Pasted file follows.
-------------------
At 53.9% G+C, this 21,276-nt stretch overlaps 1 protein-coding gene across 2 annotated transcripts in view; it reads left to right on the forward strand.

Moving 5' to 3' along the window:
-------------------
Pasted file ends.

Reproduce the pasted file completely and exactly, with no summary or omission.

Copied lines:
At 53.9% G+C, this 21,276-nt stretch overlaps 1 protein-coding gene across 2 annotated transcripts in view; it reads left to right on the forward strand.

Moving 5' to 3' along the window: